Canberra Papers on Strategy and Defence No. 121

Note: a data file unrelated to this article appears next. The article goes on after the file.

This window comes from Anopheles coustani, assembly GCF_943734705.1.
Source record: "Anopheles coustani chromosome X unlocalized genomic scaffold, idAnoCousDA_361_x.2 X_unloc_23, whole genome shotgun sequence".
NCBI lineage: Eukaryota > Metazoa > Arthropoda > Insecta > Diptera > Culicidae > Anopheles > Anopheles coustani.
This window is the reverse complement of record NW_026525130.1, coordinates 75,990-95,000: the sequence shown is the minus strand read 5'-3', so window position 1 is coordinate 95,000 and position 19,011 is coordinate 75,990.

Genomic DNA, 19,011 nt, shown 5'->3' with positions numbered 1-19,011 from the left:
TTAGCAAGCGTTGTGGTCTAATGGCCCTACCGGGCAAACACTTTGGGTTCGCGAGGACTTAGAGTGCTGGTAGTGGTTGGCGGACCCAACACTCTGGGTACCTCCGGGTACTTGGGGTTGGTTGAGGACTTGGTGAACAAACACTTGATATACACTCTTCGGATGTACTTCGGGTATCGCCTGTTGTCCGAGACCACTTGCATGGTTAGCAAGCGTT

In June 1995, the newly elected president of France, Jacques Chirac, announced that his government was planning to conduct a number of underground nuclear tests at the French testing facilities in Polynesia. The announcement sparked public protest around the Asia-Pacific, but nowhere was the anger at Chirac's decision more vigorous or widespread than in Australia. If anger is a 'brief madness', as Horace suggested, then over the winter of 1995, Australia was gripped by such a brief madness: hundreds of thousands of ordinary Australians, from all parts of the community, expressed their opposition to the testing, engaging in a variety of the protests. This monograph traces that opposition, looking at the ways in which the anti-nuclear movement unfolded. It pays particular attention to the role of the media in shaping those protests. It also seeks to explain this brief but unprecedented spike of national anger. The authors look at the various explanations put forward to account for the outburst of Australian rage, and argue that none of them adequately explains this case. Rather, they conclude that the most potent explanation lies in the nature of the nation doing the testing rather than the testing itself.
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